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Developing now, Friday, Dec. 14, 2018
Despite recent key developments in the cases of former Trump attorney Michael Cohen and former National Security Adviser Michael Flynn, evidence tying President Trump to Russian collusion still appears to be elusive. Instead, as the Wall Street Journal’s Kimberley Strassel says, an alleged FBI ‘entrapment trap’ in Flynn’s case may have been revealed, and Special Counsel Robert Mueller may be reined inThe Justice Department and FBI missed a Wednesday deadline to provide information on a raid of alleged Clinton Foundation whistleblowerNew York federal prosecutors reportedly have started an investigation into whether Trump’s 2017 inauguration committee misspent funds and whether donors tried to buy influence in the White HouseIn a rebuke of the Saudi crown prince in the killing of activist Jamal Khashoggi, the Senate passed a resolution Thursday to end military support for the war in YemenThe Justice Department’s internal watchdog has blamed a widespread computer glitch for a series of missing text messages between anti-Trump former FBI officials Peter Strzok and Lisa PageIn an exclusive interview with FOX News’ Sean Hannity, first lady Melania Trump hit back at reporters who have targeted her young son Barron
THE LEAD STORY – RUSSIA PROBE BACKFIRING ON MUELLER? – Alleged wrongdoing by investigators in the special counsel’s Russia probe may have been exposed when attorneys for former Trump adviser Michael Flynn claimed in a sentencing memo Wednesday that he was pressured into talking to FBI officials without a lawyer being present.
U.S. District Judge Emmet G. Sullivan ordered Mueller to turn over all of the government's documents and "memoranda" related to Flynn's questioning by 3 p.m. ET Friday. The Wall Street Journal's Kimberley Strassel writes, "Robert Mueller has operated for 19 months as a law unto himself, reminding us of the awesome and destructive powers of special counsels. About the only possible check on Mr. Mueller is a judge who is wise to the tricks of prosecutors and investigators. Good news: That’s what we got this week."
Jonathan Turley: Gen. Flynn’s indictment a ‘canned hunt’
SEEKING ANSWERS ON A MYSTEROUS RAID: The Justice Department and FBI have missed a deadline this week to provide information about the government's mysterious raid on a former FBI contractor-turned-whistleblower's home last month … Sixteen FBI agents on Nov. 19 raided the home of Dennis Nathan Cain, who reportedly gave the Justice Department's inspector general (IG) documents related to the Uranium One controversy and potential wrongdoing by former Secretary of State Hillary Clinton.
Senate Judiciary Committee Chairman Chuck Grassley, R-Iowa, whose panel has oversight of the Justice Department, penned a letter to FBI Director Christopher Wray and Justice Department IG General Michael Horowitz, requesting information on the justification for the raid. Grassley gave Wray and Horowitz until Dec. 12 to respond to his request. That deadline has come and gone, and neither the FBI nor DOJ has produced any documents or response. – Reported by Gregg Re (@gregg_re on Twitter)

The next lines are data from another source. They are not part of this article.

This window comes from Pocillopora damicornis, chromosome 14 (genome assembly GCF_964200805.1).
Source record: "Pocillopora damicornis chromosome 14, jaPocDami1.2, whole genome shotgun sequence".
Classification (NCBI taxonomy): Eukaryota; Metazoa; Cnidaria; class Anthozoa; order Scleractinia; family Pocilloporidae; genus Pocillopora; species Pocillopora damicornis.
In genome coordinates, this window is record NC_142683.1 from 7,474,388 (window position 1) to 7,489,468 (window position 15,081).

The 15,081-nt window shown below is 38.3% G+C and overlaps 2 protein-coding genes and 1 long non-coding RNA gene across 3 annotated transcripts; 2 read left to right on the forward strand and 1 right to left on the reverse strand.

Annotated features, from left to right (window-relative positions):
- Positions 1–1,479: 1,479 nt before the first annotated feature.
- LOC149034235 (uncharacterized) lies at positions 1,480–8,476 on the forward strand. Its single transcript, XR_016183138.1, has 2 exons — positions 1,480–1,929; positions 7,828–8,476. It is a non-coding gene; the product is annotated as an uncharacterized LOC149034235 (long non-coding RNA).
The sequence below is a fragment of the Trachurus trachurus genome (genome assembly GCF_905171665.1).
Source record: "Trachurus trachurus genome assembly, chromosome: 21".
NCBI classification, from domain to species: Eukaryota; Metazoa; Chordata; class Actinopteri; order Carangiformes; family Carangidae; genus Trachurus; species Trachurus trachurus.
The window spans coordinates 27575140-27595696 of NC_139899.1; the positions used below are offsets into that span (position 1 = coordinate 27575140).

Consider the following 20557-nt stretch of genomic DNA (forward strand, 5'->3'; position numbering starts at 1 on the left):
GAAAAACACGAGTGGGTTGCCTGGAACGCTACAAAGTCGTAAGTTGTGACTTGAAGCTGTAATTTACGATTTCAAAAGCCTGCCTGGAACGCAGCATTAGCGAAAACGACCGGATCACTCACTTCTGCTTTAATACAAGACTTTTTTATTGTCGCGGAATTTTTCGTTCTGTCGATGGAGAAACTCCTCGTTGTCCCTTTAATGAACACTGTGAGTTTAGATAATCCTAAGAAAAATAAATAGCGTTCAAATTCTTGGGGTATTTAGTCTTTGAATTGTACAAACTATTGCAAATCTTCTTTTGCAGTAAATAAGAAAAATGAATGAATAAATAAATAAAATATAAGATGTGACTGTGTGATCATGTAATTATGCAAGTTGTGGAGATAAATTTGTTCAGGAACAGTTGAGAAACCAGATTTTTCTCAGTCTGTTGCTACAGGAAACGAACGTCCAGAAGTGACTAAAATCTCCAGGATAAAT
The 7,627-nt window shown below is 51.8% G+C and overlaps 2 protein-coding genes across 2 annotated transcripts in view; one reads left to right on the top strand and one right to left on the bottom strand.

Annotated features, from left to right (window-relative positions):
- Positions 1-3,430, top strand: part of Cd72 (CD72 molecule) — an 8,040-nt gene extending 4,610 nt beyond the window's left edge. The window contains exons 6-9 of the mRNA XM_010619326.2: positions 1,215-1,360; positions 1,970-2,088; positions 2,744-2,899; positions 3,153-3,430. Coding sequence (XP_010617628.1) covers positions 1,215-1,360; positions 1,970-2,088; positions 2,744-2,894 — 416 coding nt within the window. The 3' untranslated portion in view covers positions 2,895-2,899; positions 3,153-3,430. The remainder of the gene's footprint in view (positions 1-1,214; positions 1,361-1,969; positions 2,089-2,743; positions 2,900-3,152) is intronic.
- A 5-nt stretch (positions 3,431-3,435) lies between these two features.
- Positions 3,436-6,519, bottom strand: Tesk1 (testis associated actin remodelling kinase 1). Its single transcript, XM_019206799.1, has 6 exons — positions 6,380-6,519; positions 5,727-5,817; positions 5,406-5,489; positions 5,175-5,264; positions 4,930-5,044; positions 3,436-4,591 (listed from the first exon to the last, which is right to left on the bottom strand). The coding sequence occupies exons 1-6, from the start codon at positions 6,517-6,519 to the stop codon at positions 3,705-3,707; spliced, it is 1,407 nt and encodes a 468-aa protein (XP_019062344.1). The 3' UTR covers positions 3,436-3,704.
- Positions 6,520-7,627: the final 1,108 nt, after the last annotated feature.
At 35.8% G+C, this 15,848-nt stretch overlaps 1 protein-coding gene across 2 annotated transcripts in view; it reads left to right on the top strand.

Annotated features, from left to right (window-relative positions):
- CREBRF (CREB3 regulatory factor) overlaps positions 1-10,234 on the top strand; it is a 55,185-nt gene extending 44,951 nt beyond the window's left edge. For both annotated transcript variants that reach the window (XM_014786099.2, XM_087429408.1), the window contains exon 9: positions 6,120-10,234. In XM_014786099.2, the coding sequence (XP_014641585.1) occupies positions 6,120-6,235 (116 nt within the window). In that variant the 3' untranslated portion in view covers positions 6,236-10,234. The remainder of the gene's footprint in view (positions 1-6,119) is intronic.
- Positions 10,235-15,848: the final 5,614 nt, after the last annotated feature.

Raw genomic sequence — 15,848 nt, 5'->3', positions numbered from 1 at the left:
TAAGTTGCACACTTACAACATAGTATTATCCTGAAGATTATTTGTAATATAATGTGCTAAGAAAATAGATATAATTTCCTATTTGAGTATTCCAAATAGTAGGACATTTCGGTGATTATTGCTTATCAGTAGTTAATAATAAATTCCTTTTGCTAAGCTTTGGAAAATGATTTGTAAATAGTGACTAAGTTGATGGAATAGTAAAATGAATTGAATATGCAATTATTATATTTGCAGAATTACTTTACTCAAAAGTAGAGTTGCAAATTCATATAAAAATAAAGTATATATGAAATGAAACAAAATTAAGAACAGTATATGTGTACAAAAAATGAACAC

Obama-era Russian Uranium One deal: What to know
NEW TRUMP PROBE INSPIRED BY MICHAEL COHEN: The Trump administration and the president's inaugural committee said Thursday they had no knowledge of a reported investigation by federal prosecutors into whether the committee misspent some of the money it raised to stage Trump's swearing-in last year … The Wall Street Journal reported that the U.S. attorney's office in Manhattan was in the early stages of the probe exploring whether big-money donors gave cash to the committee in the hope of access to — or influence within — the administration or policy concessions.
According to the Journal, the investigation arose in part out of materials seized as part of the federal investigation into Michael Cohen. – Reported by Samuel Chamberlain (@SChamberlainFOX on Twitter)
Trump, in FOX News interview, says he never ‘directed’ Michael Cohen ‘to do anything wrong’
SENATE TAKES STAND ON KHASHOGGI KILLING: The Senate on Thursday passed a resolution calling on the U.S. to end military assistance for the Saudi-led coalition’s war in Yemen against Iran-backed Houthis, in a bipartisan vote that saw Republicans break with President Trump … The Senate voted 56-41 for the measure, which came as U.N. negotiators hashed out a ceasefire between the two sides in talks in Sweden and amid continued controversy over the killing of activist Jamal Khashoggi.
All Democrats voted aye, and were joined by seven Republicans — including Sens. Susan Collins, R-Maine, Jeff Flake, R-Ariz., and Rand Paul, R-Ky. Three senators, all Republicans, did not vote. In a second Saudi rebuke, a joint resolution saying Saudi Crown Prince Mohammad bin Salman was responsible for the killing of Khashoggi passed by a voice vote. – Reported by Adam Shaw
Kennedy: The Senate showed backbone against Saudi Arabia
MISSING ANTI-TRUMP LOVEBIRD TEXTS: MYSTERY SOLVED? – In a comprehensive report issued Thursday, the Department of Justice's internal watchdog blamed a technical glitch for a swath of missing text messages between anti-Trump ex-FBI officials (and former lovers) Peter Strzok and Lisa Page — and revealed that government phones issued by Special Counsel Robert Mueller's office to Strzok and Page had been wiped completely clean after Strzok was fired from the Russia probe … The DOJ's inspector general (IG) said that, with help from the Department of Defense, it was able to uncover thousands of missing text messages written by Strzok and Page and sent using their FBI-issued Samsung phones from Dec. 15, 2016, through May 17, 2017, "as well as hundreds of other text messages outside the gap time period that had not been produced by the FBI due to technical problems with its text message collection tool."